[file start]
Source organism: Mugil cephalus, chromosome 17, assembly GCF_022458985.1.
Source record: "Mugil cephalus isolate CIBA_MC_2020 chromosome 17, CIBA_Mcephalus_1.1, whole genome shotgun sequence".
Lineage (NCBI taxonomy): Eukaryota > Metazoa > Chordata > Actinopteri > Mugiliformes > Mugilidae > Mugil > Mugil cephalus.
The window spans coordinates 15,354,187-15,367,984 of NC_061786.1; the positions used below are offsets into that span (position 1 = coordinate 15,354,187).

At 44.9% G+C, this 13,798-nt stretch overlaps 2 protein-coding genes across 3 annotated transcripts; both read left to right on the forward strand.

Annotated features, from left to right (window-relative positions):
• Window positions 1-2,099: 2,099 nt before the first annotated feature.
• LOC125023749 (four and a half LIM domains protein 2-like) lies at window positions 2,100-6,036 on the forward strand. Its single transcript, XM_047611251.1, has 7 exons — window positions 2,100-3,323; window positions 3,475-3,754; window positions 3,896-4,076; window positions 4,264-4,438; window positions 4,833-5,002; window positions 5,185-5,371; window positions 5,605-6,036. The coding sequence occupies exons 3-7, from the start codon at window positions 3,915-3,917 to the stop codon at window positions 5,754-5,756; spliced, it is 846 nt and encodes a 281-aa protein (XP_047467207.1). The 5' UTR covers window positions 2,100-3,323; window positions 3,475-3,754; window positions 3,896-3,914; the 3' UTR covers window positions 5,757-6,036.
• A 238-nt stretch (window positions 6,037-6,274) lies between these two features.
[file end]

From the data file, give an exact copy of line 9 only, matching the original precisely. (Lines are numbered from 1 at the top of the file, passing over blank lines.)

• A 238-nt stretch (window positions 6,037-6,274) lies between these two features.